Bioenergetics. Chapter 3. Objectives. Objectives. Introduction. Photosynthesis. Energy Forms

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1 Objectives Chapter 3 Bioenergetics Discuss the function of cell membrane, nucleus, & mitochondria Define: endergonic, exergonic, coupled reactions & bioenergetics Describe how enzymes work Discuss nutrients used for energy Identify high-energy phosphates Objectives Discuss anaerobic & aerobic production of ATP Describe how metabolic pathways are regulated Discuss the interaction of anaerobic & aerobic ATP production during exercise Identify the rate limiting enzymes Introduction Metabolism: total of all chemical reactions that occur in the body Anabolic reactions - Synthesis of molecules Catabolic reactions - Breakdown of molecules Bioenergetics Converting foodstuffs (fats, proteins, carbohydrates) into energy Substrate Substance used by body in metabolism Metabolite Byproduct of metabolism Energy Forms Energy originates in the sun Chemical Light Mechanical Electrical Heat Nuclear Photosynthesis Energy from the sun Solar energy from sun converted to chemical energy in plants Plants use energy + water and carbon dioxide Byproduct is oxygen Build food molecules 1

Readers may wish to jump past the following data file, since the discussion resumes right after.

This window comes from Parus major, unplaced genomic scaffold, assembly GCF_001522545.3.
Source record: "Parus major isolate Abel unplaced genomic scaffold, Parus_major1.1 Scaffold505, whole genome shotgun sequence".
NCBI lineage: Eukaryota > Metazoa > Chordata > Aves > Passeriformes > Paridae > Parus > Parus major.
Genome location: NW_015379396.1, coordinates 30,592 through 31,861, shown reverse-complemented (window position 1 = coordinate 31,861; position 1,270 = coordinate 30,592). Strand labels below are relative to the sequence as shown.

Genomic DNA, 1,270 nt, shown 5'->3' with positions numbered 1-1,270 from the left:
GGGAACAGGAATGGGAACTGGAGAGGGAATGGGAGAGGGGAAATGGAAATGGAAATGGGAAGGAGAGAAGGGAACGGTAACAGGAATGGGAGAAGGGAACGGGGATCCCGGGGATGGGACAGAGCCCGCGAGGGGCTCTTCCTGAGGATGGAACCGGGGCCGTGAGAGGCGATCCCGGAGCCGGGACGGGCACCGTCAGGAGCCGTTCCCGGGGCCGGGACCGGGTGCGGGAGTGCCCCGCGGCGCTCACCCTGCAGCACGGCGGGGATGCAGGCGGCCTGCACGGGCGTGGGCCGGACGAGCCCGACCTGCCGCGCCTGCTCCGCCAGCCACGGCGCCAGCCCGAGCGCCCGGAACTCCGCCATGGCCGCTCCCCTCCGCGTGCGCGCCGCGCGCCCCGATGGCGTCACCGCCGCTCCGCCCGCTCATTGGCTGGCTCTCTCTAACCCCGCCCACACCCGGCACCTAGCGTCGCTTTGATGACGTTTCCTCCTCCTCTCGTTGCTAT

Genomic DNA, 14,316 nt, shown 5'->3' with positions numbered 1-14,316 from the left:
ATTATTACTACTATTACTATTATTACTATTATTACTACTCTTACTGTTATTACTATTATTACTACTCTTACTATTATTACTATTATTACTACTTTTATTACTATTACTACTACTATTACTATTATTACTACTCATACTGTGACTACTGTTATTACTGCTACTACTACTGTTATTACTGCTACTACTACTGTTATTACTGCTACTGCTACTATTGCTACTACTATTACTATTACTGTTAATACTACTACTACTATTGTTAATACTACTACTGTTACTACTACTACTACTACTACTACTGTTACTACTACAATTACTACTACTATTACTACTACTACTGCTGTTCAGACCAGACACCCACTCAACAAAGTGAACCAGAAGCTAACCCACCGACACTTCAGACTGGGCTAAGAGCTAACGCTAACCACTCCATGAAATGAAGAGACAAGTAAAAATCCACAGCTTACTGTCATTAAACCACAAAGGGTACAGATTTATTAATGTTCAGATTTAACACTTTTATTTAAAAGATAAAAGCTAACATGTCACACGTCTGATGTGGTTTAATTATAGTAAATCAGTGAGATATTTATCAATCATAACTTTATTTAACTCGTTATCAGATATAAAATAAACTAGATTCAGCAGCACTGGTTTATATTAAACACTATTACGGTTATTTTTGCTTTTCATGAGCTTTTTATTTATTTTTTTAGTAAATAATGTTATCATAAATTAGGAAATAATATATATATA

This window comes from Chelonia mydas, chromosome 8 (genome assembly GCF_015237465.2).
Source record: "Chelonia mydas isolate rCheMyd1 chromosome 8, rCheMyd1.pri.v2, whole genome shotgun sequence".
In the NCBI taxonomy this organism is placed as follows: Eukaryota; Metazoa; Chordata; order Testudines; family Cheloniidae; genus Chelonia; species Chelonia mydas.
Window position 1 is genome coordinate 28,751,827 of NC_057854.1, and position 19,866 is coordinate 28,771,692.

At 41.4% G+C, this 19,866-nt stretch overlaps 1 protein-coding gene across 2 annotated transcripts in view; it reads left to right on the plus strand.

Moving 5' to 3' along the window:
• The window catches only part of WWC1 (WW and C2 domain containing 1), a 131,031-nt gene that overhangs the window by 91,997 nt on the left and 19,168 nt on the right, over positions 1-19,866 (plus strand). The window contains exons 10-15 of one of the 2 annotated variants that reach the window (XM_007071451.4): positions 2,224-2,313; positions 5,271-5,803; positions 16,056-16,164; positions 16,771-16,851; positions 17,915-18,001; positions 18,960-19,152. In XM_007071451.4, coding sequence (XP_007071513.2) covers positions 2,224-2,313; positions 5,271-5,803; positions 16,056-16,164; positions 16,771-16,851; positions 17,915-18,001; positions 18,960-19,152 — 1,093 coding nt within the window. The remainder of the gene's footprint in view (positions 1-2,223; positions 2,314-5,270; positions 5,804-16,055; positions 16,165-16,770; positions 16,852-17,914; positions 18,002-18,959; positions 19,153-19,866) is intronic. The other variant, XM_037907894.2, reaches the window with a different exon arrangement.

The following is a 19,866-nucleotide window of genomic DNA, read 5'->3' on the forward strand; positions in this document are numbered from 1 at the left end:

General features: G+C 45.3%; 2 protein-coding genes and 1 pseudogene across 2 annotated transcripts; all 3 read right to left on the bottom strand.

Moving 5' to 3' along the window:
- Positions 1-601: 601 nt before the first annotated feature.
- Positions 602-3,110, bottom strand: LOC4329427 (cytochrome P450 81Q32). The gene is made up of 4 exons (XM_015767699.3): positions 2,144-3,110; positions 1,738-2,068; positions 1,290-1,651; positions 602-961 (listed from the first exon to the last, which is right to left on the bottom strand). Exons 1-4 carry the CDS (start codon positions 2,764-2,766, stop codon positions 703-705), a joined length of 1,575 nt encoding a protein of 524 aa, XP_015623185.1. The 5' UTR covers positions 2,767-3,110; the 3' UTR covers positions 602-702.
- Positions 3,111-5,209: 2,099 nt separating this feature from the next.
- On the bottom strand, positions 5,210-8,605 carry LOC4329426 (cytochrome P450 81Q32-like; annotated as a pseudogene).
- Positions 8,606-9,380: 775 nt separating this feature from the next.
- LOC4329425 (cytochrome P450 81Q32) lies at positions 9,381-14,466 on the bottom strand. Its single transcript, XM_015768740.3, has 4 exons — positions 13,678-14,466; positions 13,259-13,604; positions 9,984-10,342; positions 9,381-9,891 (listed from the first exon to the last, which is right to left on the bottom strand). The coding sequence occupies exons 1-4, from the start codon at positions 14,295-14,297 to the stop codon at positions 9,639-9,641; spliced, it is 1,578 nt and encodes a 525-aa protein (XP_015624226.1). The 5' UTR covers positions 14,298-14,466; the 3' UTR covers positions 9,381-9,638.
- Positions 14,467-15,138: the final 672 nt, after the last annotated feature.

2 Thermodynamics 1 st Law Conservation of energy-energy cannot be created or destroyed. They can be interchanged Our bodies transform energy into a form that we can used. Biological Energy Cycle Food + O 2 CO 2 + H 2 O + energy Chemical Mechanical 60-70% of this energy is heat The rest is used for Muscle contraction Cellular operations (respiration) Digestion and absorption Synthesis of new compounds Glandular function Biological Energy Cycle Chemical energy transformation to mechanical energy Food (Chemical energy) is used for muscular contraction (Mechanical energy) Elements Basic chemical substances Oxygen Carbon Hydrogen Nitrogen Minor elements Sodium, Iron, Zinc, Potassium, Magnesium, Chloride, Calcium Organic substances contain carbon Inorganic substances - do not contain carbon Cell Structure Cell membrane Protective barrier between interior of cell and extracellular fluid Maintains ion concentrations (unequal) Nucleus Contains genes that regulate protein synthesis Cell Structure Cytoplasm Fluid portion of cell Contains organelles (mitochondria) Glycolysis enzymes Mitochondria 2